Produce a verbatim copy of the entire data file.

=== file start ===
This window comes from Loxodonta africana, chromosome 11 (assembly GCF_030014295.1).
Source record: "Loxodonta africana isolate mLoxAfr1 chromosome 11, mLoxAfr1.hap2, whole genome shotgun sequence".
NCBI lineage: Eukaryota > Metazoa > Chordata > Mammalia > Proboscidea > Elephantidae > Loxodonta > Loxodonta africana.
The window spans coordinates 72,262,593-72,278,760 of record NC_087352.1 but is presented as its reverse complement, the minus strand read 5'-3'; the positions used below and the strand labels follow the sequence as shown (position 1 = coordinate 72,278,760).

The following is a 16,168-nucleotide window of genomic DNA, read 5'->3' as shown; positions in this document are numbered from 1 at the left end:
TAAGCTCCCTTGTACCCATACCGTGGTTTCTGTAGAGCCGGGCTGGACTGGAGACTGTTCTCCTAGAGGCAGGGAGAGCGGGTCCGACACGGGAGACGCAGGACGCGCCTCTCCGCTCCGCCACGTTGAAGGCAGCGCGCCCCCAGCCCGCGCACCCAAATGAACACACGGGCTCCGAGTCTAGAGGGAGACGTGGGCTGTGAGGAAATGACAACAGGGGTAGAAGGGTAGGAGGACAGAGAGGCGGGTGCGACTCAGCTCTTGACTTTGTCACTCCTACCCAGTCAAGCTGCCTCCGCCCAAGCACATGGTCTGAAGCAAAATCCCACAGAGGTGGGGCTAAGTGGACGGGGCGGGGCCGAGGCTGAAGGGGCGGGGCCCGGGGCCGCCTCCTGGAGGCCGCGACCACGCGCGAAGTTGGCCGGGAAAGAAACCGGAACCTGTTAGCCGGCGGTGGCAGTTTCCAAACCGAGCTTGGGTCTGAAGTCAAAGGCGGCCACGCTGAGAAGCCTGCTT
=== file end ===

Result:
This window comes from Loxodonta africana, chromosome 11 (assembly GCF_030014295.1).
Source record: "Loxodonta africana isolate mLoxAfr1 chromosome 11, mLoxAfr1.hap2, whole genome shotgun sequence".
NCBI lineage: Eukaryota > Metazoa > Chordata > Mammalia > Proboscidea > Elephantidae > Loxodonta > Loxodonta africana.
The window spans coordinates 72,262,593-72,278,760 of record NC_087352.1 but is presented as its reverse complement, the minus strand read 5'-3'; the positions used below and the strand labels follow the sequence as shown (position 1 = coordinate 72,278,760).

The following is a 16,168-nucleotide window of genomic DNA, read 5'->3' as shown; positions in this document are numbered from 1 at the left end:
TAAGCTCCCTTGTACCCATACCGTGGTTTCTGTAGAGCCGGGCTGGACTGGAGACTGTTCTCCTAGAGGCAGGGAGAGCGGGTCCGACACGGGAGACGCAGGACGCGCCTCTCCGCTCCGCCACGTTGAAGGCAGCGCGCCCCCAGCCCGCGCACCCAAATGAACACACGGGCTCCGAGTCTAGAGGGAGACGTGGGCTGTGAGGAAATGACAACAGGGGTAGAAGGGTAGGAGGACAGAGAGGCGGGTGCGACTCAGCTCTTGACTTTGTCACTCCTACCCAGTCAAGCTGCCTCCGCCCAAGCACATGGTCTGAAGCAAAATCCCACAGAGGTGGGGCTAAGTGGACGGGGCGGGGCCGAGGCTGAAGGGGCGGGGCCCGGGGCCGCCTCCTGGAGGCCGCGACCACGCGCGAAGTTGGCCGGGAAAGAAACCGGAACCTGTTAGCCGGCGGTGGCAGTTTCCAAACCGAGCTTGGGTCTGAAGTCAAAGGCGGCCACGCTGAGAAGCCTGCTT